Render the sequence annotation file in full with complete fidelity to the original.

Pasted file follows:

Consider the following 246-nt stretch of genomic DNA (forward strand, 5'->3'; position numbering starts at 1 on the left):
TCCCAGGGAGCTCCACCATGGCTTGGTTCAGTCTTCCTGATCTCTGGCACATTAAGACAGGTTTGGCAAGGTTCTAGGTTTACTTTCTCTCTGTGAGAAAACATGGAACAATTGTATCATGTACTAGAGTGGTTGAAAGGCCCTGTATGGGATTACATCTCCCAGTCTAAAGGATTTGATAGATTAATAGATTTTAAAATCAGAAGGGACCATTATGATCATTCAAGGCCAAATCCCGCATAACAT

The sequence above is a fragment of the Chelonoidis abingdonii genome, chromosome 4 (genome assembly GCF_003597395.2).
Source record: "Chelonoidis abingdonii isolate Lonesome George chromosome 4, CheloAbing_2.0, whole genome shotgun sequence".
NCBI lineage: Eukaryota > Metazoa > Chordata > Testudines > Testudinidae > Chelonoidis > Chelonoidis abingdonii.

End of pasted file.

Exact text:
Consider the following 246-nt stretch of genomic DNA (forward strand, 5'->3'; position numbering starts at 1 on the left):
TCCCAGGGAGCTCCACCATGGCTTGGTTCAGTCTTCCTGATCTCTGGCACATTAAGACAGGTTTGGCAAGGTTCTAGGTTTACTTTCTCTCTGTGAGAAAACATGGAACAATTGTATCATGTACTAGAGTGGTTGAAAGGCCCTGTATGGGATTACATCTCCCAGTCTAAAGGATTTGATAGATTAATAGATTTTAAAATCAGAAGGGACCATTATGATCATTCAAGGCCAAATCCCGCATAACAT

The sequence above is a fragment of the Chelonoidis abingdonii genome, chromosome 4 (genome assembly GCF_003597395.2).
Source record: "Chelonoidis abingdonii isolate Lonesome George chromosome 4, CheloAbing_2.0, whole genome shotgun sequence".
NCBI lineage: Eukaryota > Metazoa > Chordata > Testudines > Testudinidae > Chelonoidis > Chelonoidis abingdonii.